The Prodigy, 2019.
Directed by Nicholas McCarthy.
Starring Taylor Schilling, Jackson Robert Scott, Peter Mooney, Paul Fauteux, Colm Feore and Brittany Allen.
The parents of a young boy begin to suspect something supernatural might be happening when their child develops seriously violent tendencies.
I can’t say I expected much from The Prodigy when I settled into my seat to watch what looked like another, pretty generic, ‘creepy kid’ horror movie. Within five minutes or so, a desperate female character was raising a bloodied stump of an arm to camera and declaring through sobs that “he took my hand”, providing an evocative chill at the beginning of a film that completely grabbed me by the scruff of the neck and dragged me through a surprisingly nasty, scary story with more than a handful of twists in the tail.
The aforementioned opening concludes with a bullet-riddled body that match cuts with a considerably less bullet-riddled newborn baby. Sarah (Taylor Schilling) has just given birth to Miles, her first child, who has different-coloured irises – “like David Bowie”, says one character. Eight years later, Miles (Jackson Robert Scott) is showing exceptional intelligence and talent at school – “he’s what we call a smarty pants” – but he’s also prone to bursts of violence. A babysitter is tricked into stepping on an enormous shard of glass, in a scene recalling the nail from A Quiet Place, and one of his classmates is battered with a wrench. There’s clearly something not quite right about Miles.
It’s certainly true that The Prodigy deals with a well-worn premise and trades heavily in the clichés and conventions of the genre, from some formulaic jump scares to the standard scene in which an expert turns up to explain what’s happening. But director Nicholas McCarthy – who previously made terrible horror The Pact – does a stellar job of executing these clichés with flair, creating a sizeable amount of tension from constituent parts that could’ve produced something tired and listless. There are a few scares in particular that will stay with me for a long time.
Much of this is down to the performance of Scott, who is even more malevolent than the average horror kid. One sequence, in which he delivers a fiercely explicit dressing down to the aforementioned expert, played by Colm Feore, is chilling in its pure aggression. He also narrows his eyes suspiciously while smiling during a crucial scene, as if daring his mother to believe the bizarre suggestions being made. Miles is a very disturbed child and Scott is able to portray that perfectly, while also never losing sight of the innocence and fragility of his youth. It’s an excellent performance. Taylor Schilling, too, does decent work as Miles’s mother, conveying her unravelling mental state with aplomb.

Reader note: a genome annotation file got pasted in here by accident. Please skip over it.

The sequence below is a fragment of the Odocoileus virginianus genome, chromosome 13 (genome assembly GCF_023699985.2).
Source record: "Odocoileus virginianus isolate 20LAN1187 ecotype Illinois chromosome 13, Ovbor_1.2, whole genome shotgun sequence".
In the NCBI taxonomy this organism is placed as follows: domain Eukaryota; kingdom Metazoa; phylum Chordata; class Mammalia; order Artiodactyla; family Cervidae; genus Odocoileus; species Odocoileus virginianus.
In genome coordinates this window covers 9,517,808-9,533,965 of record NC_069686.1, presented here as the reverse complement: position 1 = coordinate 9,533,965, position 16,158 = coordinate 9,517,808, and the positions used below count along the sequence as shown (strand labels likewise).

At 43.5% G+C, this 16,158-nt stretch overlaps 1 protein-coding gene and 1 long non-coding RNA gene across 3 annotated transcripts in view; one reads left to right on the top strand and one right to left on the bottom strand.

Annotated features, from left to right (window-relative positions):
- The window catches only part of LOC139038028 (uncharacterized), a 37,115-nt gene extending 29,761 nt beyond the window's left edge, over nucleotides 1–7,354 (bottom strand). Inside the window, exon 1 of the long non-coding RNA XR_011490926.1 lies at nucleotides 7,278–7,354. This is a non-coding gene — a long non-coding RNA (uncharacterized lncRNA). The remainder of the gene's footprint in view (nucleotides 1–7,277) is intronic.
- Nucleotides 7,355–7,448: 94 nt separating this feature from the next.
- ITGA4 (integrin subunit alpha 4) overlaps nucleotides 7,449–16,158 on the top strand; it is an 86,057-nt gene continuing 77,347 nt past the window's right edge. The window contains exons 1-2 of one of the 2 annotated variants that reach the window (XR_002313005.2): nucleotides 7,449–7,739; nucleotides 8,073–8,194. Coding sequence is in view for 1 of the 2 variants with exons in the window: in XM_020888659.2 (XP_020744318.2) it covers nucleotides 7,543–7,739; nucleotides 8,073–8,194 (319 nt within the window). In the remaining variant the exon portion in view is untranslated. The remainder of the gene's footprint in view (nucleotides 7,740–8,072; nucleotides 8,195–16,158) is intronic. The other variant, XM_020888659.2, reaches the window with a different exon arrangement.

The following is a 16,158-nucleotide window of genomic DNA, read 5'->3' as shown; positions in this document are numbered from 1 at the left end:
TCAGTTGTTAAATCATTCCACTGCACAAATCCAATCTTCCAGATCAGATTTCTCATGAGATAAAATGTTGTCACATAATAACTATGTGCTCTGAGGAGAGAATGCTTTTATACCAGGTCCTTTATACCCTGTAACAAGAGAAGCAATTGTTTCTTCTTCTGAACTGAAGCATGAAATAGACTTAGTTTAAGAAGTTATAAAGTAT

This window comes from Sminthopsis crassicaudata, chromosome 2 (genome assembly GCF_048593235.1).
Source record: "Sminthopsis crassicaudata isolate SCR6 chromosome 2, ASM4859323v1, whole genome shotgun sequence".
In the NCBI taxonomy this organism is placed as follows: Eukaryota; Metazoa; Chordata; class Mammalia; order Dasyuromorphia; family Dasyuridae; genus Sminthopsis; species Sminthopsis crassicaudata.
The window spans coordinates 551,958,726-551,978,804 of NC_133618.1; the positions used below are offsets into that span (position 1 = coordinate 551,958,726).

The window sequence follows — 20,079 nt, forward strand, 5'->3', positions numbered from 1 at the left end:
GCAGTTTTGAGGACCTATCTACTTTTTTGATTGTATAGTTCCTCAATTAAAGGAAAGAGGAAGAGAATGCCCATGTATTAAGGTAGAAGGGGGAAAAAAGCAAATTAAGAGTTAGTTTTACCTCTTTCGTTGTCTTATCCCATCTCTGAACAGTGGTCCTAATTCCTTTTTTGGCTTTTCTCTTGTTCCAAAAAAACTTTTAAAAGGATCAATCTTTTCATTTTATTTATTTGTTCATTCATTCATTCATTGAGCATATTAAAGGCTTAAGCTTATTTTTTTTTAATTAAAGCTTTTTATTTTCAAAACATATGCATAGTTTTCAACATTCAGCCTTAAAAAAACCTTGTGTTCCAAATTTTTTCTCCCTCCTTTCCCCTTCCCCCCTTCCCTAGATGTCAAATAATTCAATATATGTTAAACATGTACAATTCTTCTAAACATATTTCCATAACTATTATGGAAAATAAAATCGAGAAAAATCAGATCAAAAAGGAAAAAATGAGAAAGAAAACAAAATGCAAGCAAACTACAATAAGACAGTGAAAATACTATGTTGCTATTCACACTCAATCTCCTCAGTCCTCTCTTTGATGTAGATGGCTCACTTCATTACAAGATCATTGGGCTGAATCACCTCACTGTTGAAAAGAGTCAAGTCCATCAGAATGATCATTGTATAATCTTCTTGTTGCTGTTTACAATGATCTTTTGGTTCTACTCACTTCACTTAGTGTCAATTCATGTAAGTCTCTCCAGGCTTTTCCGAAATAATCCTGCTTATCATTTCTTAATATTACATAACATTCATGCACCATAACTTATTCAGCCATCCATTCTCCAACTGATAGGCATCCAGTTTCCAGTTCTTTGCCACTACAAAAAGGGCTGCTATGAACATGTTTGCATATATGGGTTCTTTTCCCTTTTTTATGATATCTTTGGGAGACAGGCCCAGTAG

The movie is strongest in its middle act, but amps up the nastiness for a finale that is scarier than it is coherent and relies a little heavily on some clunky exposition. The script makes an odd call in withholding a revelation from the characters for at least 10 minutes after even the most naive audience member will have worked it out, but this builds to a final showdown of real ferocity. McCarthy’s movie is not afraid to gets its hands dirty, and that’s what separates it from the more multiplex-friendly horrors of recent years.
It’s unlikely that many of us will remember The Prodigy by the end of the year and there will certainly be better chillers shivering their way into cinemas than this one. However, given its status as pretty standard genre fare on the surface, the film goes down as a pleasant surprise and one that embraces its dark heart.
Flickering Myth Rating – Film: ★ ★ ★ / Movie: ★ ★ ★ ★
Tom Beasley is a freelance film journalist and wrestling fan. Follow him on Twitter via @TomJBeasley for movie opinions, wrestling stuff and puns.